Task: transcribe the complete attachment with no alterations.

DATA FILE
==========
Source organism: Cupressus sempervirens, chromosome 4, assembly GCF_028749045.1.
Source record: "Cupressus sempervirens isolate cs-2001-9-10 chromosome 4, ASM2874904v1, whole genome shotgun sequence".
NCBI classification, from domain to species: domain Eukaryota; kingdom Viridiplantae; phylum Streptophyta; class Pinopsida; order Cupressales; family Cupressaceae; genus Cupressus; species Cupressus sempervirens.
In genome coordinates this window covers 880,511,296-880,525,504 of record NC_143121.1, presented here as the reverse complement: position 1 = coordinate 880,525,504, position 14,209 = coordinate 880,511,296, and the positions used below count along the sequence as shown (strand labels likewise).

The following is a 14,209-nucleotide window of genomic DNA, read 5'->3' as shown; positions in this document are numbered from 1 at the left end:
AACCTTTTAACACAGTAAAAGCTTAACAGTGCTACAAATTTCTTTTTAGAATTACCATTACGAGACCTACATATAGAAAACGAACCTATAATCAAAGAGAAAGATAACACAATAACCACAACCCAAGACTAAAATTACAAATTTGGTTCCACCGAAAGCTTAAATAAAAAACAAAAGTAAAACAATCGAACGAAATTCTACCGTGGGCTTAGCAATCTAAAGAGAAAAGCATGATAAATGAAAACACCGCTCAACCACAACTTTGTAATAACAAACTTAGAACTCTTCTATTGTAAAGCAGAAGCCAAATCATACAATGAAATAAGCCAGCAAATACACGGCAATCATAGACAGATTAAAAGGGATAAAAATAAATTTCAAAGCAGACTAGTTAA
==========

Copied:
Source organism: Cupressus sempervirens, chromosome 4, assembly GCF_028749045.1.
Source record: "Cupressus sempervirens isolate cs-2001-9-10 chromosome 4, ASM2874904v1, whole genome shotgun sequence".
NCBI classification, from domain to species: domain Eukaryota; kingdom Viridiplantae; phylum Streptophyta; class Pinopsida; order Cupressales; family Cupressaceae; genus Cupressus; species Cupressus sempervirens.
In genome coordinates this window covers 880,511,296-880,525,504 of record NC_143121.1, presented here as the reverse complement: position 1 = coordinate 880,525,504, position 14,209 = coordinate 880,511,296, and the positions used below count along the sequence as shown (strand labels likewise).

The following is a 14,209-nucleotide window of genomic DNA, read 5'->3' as shown; positions in this document are numbered from 1 at the left end:
AACCTTTTAACACAGTAAAAGCTTAACAGTGCTACAAATTTCTTTTTAGAATTACCATTACGAGACCTACATATAGAAAACGAACCTATAATCAAAGAGAAAGATAACACAATAACCACAACCCAAGACTAAAATTACAAATTTGGTTCCACCGAAAGCTTAAATAAAAAACAAAAGTAAAACAATCGAACGAAATTCTACCGTGGGCTTAGCAATCTAAAGAGAAAAGCATGATAAATGAAAACACCGCTCAACCACAACTTTGTAATAACAAACTTAGAACTCTTCTATTGTAAAGCAGAAGCCAAATCATACAATGAAATAAGCCAGCAAATACACGGCAATCATAGACAGATTAAAAGGGATAAAAATAAATTTCAAAGCAGACTAGTTAA